state SWITCH_CALLEE : SomeSwitchFragmentFSM(callee, ...);

// absorb (almost) anything on caller port
transition SWITCH_CALLEE - caller ? Object

The SWITCH_CALLEE state may be very busy processing messages on the callee port, but the Object transition on caller ensures that this port is also active. Then if a BYE or CANCEL is received on that port, the termination handler will take over. (Note that this is because the termination handler refers to messages that are more specific than Object, and thus have priority.)

Getting access to sip.xml properties

It can be convenient to parameterize feature data (addresses, etc.) based on parameters defined in the sip.xml deployment descriptor. FeatureBox instances are provided a reference to a java.util.Properties object as a means to access any init-param defined in the application's deployment descriptor.

vxmlServer = servletProps.getProperty("vxmlServer");  

Use the SIP Servlet Application Router mechanism

JSR 289 specifies a standard mechanism for invoking multiple applications in a deterministic order for a single call. (See the JSR 289 site (http://jcp.org/en/jsr/detail?id=289) for details of this mechanism, known as the application router.)

ECharts for SIP Servlets provides API support for using a similar mechanism within a JSR116 container, if desired. The support comes in the form of methods to create INVITE messages on a SipPort. The javadoc provides full details, but the support is outlined below:

/** Creates an INVITE message based on the supplied message,
 *  applies the supplied request modifier and the supplied
 *  routing directive.  This directive can be NEW or CONTINUE,
 *  as defined in JSR 289.
    Invite invite,
    RequestModifier reqModifier,
    SipApplicationRoutingDirective routingDirective)

/** Creates an INVITE message with the supplied From and To.
 *  This will be presented to the application router (if
 *  present) as a NEW request, as defined in JSR 289.
    Address from,
    Address to)

    URI from,
    URI to)

/** Creates an INVITE message based on the supplied message
 *  and applies the supplied request modifier.  This request
 *  will be presented to the application router (if present)
 *  as a CONTINUE, as defined in JSR 289.
    Invite invite,
    RequestModifier reqModifier)

/** Creates an INVITE message based on the supplied message.
 *  This request will be presented to the application router
 *  (if present) as a CONTINUE, as defined in JSR 289.
    Invite invite,
    RequestModifier reqModifier)

/** Returns the subscriber URI associated with an initial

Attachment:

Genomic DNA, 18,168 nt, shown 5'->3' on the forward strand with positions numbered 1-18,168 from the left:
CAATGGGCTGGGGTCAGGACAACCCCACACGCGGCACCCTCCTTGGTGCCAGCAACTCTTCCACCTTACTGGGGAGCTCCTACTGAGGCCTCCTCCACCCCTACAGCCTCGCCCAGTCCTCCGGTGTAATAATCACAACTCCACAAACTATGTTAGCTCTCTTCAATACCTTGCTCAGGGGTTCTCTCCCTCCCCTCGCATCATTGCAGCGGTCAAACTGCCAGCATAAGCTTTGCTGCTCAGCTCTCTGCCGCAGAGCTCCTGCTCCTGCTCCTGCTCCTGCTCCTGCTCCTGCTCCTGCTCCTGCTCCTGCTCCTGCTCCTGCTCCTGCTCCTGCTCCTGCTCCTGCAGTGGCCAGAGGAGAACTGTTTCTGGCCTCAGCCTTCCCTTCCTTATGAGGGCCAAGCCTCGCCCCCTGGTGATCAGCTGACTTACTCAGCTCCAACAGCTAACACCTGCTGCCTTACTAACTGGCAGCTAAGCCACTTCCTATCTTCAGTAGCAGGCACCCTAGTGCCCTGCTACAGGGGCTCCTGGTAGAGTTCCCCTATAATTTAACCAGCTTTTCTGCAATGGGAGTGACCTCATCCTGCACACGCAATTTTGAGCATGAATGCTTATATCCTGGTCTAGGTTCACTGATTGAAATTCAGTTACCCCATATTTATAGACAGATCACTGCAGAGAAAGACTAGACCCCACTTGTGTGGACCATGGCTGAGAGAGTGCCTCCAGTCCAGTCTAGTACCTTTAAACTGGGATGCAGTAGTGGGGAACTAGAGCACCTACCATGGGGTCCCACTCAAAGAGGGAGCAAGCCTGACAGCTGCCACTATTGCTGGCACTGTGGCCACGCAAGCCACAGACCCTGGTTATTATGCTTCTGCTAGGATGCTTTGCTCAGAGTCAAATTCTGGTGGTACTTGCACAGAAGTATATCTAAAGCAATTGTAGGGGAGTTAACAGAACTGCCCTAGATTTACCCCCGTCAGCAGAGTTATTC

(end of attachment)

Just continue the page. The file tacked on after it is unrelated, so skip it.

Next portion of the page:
*  request that a servlet receives.
    SipServletRequest req)

/** Returns the routing region associated with an initial 
 *  request that a servlet receives.
    SipServletRequest req)

Create a feature that works for callee and caller

Some features only apply to calling parties (e.g., sub-account billing) or to called parties (e.g., redirect to voicemail). However some features can potentially apply to either the caller or callee. For these features, it is desirable to write the feature logic one time, and have the feature determine at run-time if it is being invoked on behalf of the caller or callee.

The SIP Servlet Application Router can be employed to specify which addresses subscribe to a particular application, and in which zone(s). If you want an application to be invoked on behalf of a caller, then a subscription should be created in the originating region. For a callee application, a terminating region subscription is required. Details of the subscription mechanism are available at TODO.

Once this mechanism is in place, then a SIP/ECharts program can determine the zone in which the application instance is invoked, as well as the subscribing address. The application logic may be easier to describe by using ports associated with the subscriber and the farparty rather than the caller and callee. However the SIP call model is substantially different for the caller and callee. In this case, it may be convenient to set up port aliases that are assigned at runtime. The distinction between caller and callee can be used when convenient, but for application logic that focuses on the port associated with the subscriber, then the aliases can be used.

Consider this (partial) application which sets up a call in either region. When the far party hangs up, the subscriber will be connected to a resource to hear the subscriber's remaining balance. The initial logic concentrates on caller and callee to establish the SIP dialog. However the logic to detect the far party hangup and place a new call uses the subscriber and farparty aliases.

SipPort subscriber, farparty;
SipPort caller, callee;
Invite savedInvite;
SipApplicationRoutingRegion region;
RequestModifier reqModifier;
... // create caller and callee SipPorts in constructor
initial state INIT;




transition INIT - boxPort?Invite / {
    savedInvite = message;
    region = SipApplicationRouterWrapper.getRoutingRegion(savedInvite);

transition CHECK_REGION 
- [ region.getType() == SipApplicationRoutingRegionType.ORIGINATING ] / {
        subscriber = caller;
        farparty = callee;
    } -> SEND_INVITE
else [ region.getType() == SipApplicationRoutingRegionType.TERMINATING ] / {
        farparty = caller;
        subscriber = callee;
    } -> SEND_INVITE;

transition SEND_INVITE - / {
    // set up bidirectional association between SipPort and SipSession
    calleeInvite = callee.createInvite(savedInvite, reqModifier);




/** If the far party hangs up, connect the subscriber to a resource
 * to hear the remaining balance.  Note that the far party might have
 * been the original caller or callee, but this handles either case.
transition CONNECTED - farparty ? Bye /
    farparty ! farparty.createResponse(200, message)


Last Updated ( Wednesday, 26 January 2011 )